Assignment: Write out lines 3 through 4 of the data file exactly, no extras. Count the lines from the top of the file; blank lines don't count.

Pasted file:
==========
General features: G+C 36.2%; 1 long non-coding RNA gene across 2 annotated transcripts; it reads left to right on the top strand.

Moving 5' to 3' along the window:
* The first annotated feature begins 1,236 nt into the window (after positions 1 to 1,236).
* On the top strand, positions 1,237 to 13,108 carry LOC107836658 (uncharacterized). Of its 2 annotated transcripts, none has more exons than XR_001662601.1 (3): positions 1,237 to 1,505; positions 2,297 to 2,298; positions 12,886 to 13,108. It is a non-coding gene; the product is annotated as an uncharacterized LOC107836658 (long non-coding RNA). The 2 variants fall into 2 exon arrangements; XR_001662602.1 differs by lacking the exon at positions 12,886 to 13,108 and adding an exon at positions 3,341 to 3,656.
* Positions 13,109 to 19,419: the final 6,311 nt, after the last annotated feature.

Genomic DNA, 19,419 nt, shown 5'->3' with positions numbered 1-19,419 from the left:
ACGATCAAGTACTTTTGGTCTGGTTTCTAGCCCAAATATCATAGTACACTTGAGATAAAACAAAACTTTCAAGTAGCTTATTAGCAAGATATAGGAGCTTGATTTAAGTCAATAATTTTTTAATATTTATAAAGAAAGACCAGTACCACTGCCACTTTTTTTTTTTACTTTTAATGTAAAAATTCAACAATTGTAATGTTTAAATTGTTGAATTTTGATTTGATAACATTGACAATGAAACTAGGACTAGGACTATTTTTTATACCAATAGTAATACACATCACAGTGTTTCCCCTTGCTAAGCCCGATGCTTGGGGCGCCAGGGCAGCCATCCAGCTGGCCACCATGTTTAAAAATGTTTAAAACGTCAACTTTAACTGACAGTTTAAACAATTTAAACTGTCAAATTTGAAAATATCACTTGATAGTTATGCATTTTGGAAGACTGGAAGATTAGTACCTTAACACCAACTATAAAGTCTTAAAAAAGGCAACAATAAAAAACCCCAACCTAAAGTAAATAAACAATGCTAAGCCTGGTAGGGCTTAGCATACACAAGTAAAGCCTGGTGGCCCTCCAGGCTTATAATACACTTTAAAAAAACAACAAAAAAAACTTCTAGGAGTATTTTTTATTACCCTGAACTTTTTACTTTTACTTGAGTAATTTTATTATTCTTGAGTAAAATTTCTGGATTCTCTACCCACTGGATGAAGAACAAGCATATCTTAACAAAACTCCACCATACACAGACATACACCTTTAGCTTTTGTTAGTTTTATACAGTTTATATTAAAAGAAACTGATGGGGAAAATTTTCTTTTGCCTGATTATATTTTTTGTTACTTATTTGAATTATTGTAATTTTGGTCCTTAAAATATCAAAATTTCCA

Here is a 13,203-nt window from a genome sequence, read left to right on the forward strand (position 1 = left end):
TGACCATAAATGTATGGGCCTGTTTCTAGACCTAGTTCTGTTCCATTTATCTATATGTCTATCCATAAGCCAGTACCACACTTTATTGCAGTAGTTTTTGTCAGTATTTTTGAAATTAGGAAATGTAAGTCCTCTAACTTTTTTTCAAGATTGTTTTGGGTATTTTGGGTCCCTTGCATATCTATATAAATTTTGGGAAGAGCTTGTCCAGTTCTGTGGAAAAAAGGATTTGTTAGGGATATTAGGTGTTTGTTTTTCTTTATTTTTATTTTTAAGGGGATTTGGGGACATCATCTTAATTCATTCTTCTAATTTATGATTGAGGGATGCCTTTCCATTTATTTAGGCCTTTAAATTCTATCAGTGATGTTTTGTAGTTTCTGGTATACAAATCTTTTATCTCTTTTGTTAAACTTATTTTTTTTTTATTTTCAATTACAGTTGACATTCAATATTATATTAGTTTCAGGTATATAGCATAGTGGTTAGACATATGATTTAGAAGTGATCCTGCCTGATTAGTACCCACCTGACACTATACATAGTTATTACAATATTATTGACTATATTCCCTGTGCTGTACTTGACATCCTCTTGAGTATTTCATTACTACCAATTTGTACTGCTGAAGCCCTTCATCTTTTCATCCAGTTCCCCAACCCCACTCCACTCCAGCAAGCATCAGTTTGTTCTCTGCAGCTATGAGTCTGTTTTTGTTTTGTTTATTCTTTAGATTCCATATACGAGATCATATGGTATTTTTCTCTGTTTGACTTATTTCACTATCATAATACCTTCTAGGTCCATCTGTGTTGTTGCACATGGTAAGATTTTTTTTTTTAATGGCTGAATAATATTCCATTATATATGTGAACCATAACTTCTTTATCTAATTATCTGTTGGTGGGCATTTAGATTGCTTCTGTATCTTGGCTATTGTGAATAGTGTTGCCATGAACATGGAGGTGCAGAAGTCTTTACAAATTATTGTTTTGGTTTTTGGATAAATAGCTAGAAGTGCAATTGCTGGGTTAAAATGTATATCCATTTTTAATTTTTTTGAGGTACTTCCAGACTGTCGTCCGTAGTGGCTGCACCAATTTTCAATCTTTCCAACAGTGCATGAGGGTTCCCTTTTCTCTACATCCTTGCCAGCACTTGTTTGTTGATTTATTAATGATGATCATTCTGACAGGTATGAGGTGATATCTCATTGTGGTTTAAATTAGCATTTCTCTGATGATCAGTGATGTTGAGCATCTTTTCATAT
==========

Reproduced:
* The first annotated feature begins 1,236 nt into the window (after positions 1 to 1,236).
* On the top strand, positions 1,237 to 13,108 carry LOC107836658 (uncharacterized). Of its 2 annotated transcripts, none has more exons than XR_001662601.1 (3): positions 1,237 to 1,505; positions 2,297 to 2,298; positions 12,886 to 13,108. It is a non-coding gene; the product is annotated as an uncharacterized LOC107836658 (long non-coding RNA). The 2 variants fall into 2 exon arrangements; XR_001662602.1 differs by lacking the exon at positions 12,886 to 13,108 and adding an exon at positions 3,341 to 3,656.